District Mayor Vincent C. Gray (D) gave interim D.C. Council member Sekou Biddle an energetic endorsement Thursday night, vowing to use the full weight of his political organization to work to keep his seat from slipping into GOP hands.
Speaking to a room full of business leaders and Democratic activists at a stylish new restaurant on H Street Northeast, Gray indicated Biddle's efforts to win the April 26 citywide special election will also be a test of his ability to keep intact the operation he built in his successful campaign last year against former Mayor Adrian M. Fenty.
Gray called Biddle, who was sworn in as an interim at-large council member two weeks ago, "absolutely the right person for the job" because he said he was "very serious, very thoughtful, very committed and very deeply involved" when he served on the D.C. Board of Education from 2007 to earlier this year.
"We've got to make sure we get out and campaign effectively, hard to make sure he becomes the council member for the duration," Gray said at a Biddle fundraiser at Smith Commons restaurant. "We got to get out there and get it done...We got to get out there and work at this stage...Him winning is absolutely important to the District of Columbia."
Following Kwame Brown's (D) election as council chairman, the D.C. Democratic State Committee voted two weeks ago to appoint Biddle instead of former Council member Vincent C. Orange to fill Brown's at-large seat pending the special election. Before the state committee vote, Brown and five other council members endorsed him, arguing the council needed a fresh face.
But Biddle, a 39-year-old former school board member who vows to make education his top priority, now faces a potentially tough race.
Any Democrat or Republican or member of an minor or unaffiliated party who can collect 3,000 signatures can run in the special election. So far, as many as 16 candidates have indicated they may run, including Orange, Ward 1 activist Bryan Weaver, former Fenty adviser Josh Lopez, Ward 2 activist Wayne Dickson, former Democratic National Committeewoman Mary Eva Candon and Republican school board member Patrick Mara.
Gray, who admitted Thursday night he lobbied some state committee members to select Biddle over Orange for the interim appointment, vowed he would try to help his preferred candidate raise money and staff his campaign with volunteers.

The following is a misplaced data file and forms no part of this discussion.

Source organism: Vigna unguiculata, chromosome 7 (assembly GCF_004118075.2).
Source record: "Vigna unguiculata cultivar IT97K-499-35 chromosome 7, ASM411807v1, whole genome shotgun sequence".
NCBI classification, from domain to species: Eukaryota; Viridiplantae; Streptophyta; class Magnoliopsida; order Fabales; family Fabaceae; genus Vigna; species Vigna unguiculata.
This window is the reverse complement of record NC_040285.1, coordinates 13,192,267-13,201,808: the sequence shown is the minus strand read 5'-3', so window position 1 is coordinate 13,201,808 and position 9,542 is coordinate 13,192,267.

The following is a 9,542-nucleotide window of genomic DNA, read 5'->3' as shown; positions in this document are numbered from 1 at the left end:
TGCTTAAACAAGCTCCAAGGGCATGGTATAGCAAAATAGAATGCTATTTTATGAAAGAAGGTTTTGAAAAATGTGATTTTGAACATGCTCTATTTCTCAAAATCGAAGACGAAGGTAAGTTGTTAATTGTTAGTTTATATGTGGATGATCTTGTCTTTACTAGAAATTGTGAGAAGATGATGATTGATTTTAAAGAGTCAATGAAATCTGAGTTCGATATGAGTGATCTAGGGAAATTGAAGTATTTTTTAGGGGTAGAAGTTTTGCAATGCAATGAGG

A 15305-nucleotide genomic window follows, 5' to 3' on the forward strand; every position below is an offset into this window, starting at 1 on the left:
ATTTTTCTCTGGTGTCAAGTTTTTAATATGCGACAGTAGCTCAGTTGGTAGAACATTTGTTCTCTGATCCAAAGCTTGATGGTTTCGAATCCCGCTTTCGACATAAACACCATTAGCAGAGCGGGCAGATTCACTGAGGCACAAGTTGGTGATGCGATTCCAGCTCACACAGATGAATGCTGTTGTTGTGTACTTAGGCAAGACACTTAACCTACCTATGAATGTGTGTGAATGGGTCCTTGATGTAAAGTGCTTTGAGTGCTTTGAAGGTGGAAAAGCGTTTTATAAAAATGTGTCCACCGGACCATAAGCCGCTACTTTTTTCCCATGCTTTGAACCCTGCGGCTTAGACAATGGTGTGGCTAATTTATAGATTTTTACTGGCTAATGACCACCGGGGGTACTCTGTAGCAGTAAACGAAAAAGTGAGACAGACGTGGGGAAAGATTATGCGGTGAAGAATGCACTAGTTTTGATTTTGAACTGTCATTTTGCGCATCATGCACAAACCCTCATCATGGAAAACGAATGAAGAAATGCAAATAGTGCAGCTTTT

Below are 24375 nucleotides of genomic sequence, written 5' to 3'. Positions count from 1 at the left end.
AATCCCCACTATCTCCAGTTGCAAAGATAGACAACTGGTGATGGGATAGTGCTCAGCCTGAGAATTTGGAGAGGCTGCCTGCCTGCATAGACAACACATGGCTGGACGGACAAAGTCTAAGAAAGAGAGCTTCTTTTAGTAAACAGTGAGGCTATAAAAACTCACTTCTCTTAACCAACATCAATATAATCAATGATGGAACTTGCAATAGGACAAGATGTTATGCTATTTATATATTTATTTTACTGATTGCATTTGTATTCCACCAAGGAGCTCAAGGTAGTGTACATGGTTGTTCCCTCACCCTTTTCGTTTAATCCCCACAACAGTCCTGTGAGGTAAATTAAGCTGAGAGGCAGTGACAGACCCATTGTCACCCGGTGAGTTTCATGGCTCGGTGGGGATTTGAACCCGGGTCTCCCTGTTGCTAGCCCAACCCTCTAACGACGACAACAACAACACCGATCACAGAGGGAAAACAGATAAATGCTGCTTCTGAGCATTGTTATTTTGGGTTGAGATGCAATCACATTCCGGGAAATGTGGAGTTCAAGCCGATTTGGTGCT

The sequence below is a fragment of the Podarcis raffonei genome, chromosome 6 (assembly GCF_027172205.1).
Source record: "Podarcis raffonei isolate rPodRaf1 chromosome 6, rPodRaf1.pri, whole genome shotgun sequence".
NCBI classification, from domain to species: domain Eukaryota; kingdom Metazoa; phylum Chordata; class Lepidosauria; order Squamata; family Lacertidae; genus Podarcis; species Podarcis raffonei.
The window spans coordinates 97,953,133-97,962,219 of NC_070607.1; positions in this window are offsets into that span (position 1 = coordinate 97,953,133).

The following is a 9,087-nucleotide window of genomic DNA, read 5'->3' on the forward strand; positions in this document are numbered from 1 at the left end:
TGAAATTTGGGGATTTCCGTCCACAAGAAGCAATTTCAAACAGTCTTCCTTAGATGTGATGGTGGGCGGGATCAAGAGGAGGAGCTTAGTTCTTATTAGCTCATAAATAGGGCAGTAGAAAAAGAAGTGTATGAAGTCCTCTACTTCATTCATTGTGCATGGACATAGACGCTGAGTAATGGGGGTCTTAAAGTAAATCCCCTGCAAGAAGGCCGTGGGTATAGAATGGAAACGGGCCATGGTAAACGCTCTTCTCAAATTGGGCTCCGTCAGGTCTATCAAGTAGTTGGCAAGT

In an interview after his endorsement speech, Gray also said he would try to talk to other possible Democratic candidates to see if they could be convinced to line up behind Biddle instead of mounting their own campaign.
Gray said he's trying to avoid a repeat of 1997, when a crowded field split the Democratic vote. That led to the election of then-Republican candidate David A. Catania to the council. Catania left the Republican Party in 2004 and became an independent.
"We got to be able to make sure this continues to be a Democratic seat," Gray said to cheers at the restaurant. "Are the Democrats prepared to stand up an work?
But with Gray and Brown now both fully behind his candidacy, Biddle starts his race as the candidate with the closest links to the city's political establishment. Some activists and bloggers argue the council needs another voice who would be more willing to stand up to Gray and Brown, both of whom struggled during their campaigns to win support in the wealthiest neighborhoods in the city.
Orange, who drew 50,000 votes in his unsuccessful campaign last year against Brown for council chairman, poses perhaps the biggest obstacle to Biddle securing a permanent seat on the council. When told Thursday night that Gray had endorsed Biddle, Orange said he's "not surprised."
He then noted he was at a community meeting in Northwest helping residents organize against Georgetown University's campus housing plan while Biddle was hobnobbing with Brown and Gray.
"Tonight, I'm at Duke Ellington standing with the community of Citizens Association of Georgetown, Burleith and Foxhall fighting," Orange said.
But with fewer than 25,000 residents expected to turnout for the special election, Biddle appears to be quickly amassing the types of allies he needs to wage a well-funded campaign.
Guests at the fundraiser ranged from businessman Emmanuel Bailey and lobbyists David Wilmot and Douglas Patton to Cora Masters Barry and David Meadows, executive director of the D.C. Democratic State Committee. Several business leaders said they attended to hear Gray and Biddle, but added its premature for them to make an official endorsement - despite the "Biddle" stickers they were wearing.